verb (used with object), an·tic·i·pat·ed, an·tic·i·pat·ing.
- to expend (funds) before they are legitimately available for use.
- to discharge (an obligation) before it is due.
verb (used without object), an·tic·i·pat·ed, an·tic·i·pat·ing.
Origin of anticipate
Synonyms for anticipate
Examples from the Web for anticipator
Historical Examples of anticipator
And, in fine, Dor must be regarded as an anticipator of the Entente cordiale.In the Heart of Vosges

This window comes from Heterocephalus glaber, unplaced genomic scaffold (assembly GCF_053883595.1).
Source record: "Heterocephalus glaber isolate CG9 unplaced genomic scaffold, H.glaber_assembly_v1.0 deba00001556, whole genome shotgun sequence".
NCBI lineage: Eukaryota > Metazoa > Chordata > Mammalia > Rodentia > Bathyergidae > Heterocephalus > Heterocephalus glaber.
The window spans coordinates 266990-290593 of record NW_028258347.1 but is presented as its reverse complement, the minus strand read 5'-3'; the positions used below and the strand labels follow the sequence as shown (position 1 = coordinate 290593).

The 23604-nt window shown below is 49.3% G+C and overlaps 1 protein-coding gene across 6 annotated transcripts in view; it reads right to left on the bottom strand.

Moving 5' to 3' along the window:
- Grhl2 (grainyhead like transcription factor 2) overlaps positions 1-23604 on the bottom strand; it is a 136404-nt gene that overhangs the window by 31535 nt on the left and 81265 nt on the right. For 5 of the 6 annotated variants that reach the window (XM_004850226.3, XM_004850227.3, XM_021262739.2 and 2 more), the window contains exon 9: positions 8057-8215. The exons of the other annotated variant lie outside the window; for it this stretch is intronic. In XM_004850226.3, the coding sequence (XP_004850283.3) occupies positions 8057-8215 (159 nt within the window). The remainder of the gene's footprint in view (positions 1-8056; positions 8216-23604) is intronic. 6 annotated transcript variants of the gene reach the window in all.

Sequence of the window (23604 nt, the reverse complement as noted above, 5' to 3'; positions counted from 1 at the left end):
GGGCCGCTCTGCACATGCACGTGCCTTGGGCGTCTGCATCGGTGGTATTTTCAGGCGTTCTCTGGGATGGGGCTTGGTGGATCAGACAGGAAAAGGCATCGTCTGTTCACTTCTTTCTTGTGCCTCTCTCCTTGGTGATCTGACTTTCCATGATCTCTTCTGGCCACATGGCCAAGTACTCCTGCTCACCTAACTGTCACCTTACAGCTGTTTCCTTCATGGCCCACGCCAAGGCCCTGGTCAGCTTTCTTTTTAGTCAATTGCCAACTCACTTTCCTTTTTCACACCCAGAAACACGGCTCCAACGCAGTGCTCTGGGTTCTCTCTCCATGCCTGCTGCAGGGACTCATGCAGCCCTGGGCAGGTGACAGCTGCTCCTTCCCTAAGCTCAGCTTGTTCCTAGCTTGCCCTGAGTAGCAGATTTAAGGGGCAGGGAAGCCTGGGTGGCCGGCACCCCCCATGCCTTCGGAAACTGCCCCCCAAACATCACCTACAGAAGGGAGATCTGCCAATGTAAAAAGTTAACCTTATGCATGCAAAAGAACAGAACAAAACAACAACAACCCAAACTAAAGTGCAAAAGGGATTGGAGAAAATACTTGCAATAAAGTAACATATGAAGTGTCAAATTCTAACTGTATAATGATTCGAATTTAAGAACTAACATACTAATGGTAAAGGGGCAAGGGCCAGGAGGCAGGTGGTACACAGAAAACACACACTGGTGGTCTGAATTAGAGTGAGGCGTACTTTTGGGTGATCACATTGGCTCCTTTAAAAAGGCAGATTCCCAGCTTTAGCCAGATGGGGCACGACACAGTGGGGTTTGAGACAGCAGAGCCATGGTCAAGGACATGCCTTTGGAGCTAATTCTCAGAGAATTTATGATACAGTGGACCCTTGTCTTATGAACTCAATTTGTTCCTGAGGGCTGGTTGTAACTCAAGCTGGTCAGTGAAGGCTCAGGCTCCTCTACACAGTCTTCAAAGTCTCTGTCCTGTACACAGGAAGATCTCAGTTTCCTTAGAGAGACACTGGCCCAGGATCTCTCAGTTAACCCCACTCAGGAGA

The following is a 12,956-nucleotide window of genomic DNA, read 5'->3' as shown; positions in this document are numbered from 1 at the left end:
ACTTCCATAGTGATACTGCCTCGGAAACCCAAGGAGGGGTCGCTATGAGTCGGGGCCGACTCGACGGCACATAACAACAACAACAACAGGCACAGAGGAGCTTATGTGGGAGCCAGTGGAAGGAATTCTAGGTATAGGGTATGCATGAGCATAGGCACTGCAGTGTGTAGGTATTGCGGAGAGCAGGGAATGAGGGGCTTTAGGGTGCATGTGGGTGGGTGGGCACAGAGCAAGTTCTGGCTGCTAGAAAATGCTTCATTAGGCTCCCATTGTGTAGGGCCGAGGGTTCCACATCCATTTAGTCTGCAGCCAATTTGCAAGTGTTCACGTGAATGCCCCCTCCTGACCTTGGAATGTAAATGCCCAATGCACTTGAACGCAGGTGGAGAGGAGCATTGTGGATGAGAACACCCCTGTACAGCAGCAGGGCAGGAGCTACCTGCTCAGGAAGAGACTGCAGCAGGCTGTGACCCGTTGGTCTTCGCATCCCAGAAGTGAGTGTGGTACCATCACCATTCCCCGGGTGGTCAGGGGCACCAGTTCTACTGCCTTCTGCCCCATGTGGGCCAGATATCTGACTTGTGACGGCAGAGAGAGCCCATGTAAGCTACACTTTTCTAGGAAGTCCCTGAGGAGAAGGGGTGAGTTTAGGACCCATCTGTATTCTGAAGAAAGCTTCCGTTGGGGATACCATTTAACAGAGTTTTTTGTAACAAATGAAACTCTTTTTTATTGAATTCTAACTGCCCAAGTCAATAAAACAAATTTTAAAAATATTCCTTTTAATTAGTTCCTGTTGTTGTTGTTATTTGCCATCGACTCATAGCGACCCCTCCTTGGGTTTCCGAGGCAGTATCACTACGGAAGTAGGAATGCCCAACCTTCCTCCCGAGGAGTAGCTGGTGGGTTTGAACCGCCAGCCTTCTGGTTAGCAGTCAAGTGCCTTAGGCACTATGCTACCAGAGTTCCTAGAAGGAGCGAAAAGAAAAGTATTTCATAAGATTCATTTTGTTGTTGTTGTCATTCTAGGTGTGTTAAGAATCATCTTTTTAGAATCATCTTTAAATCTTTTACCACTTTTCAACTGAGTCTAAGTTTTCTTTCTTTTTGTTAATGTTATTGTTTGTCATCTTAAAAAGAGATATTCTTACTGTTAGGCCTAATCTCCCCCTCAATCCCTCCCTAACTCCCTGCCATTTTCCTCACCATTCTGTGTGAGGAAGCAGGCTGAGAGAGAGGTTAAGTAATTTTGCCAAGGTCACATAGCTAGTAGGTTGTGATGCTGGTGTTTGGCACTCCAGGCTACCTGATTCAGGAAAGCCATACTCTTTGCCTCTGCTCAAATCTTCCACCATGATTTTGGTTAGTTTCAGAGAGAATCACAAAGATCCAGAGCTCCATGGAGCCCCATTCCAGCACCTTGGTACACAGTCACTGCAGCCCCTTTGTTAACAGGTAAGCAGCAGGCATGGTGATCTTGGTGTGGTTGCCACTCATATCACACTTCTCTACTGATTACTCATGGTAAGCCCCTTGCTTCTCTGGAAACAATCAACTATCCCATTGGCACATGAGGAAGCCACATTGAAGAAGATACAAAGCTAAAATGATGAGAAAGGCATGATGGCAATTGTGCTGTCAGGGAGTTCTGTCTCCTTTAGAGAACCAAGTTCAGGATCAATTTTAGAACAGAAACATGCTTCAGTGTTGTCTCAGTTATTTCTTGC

verb (mainly tr)
Word Origin for anticipate
1530s, "to cause to happen sooner," a back-formation from anticipation, or else from Latin anticipatus, past participle of anticipare "take (care of) ahead of time," literally "taking into possession beforehand," from ante "before" (see ante) + capere "to take" (see capable).
Later "to be aware of (something) coming at a future time" (1640s). Used in the sense of "expect, look forward to" since 1749, but anticipate has an element of "prepare for, forestall" that should prevent its being used as a synonym for expect. Related: Anticipated; anticipating.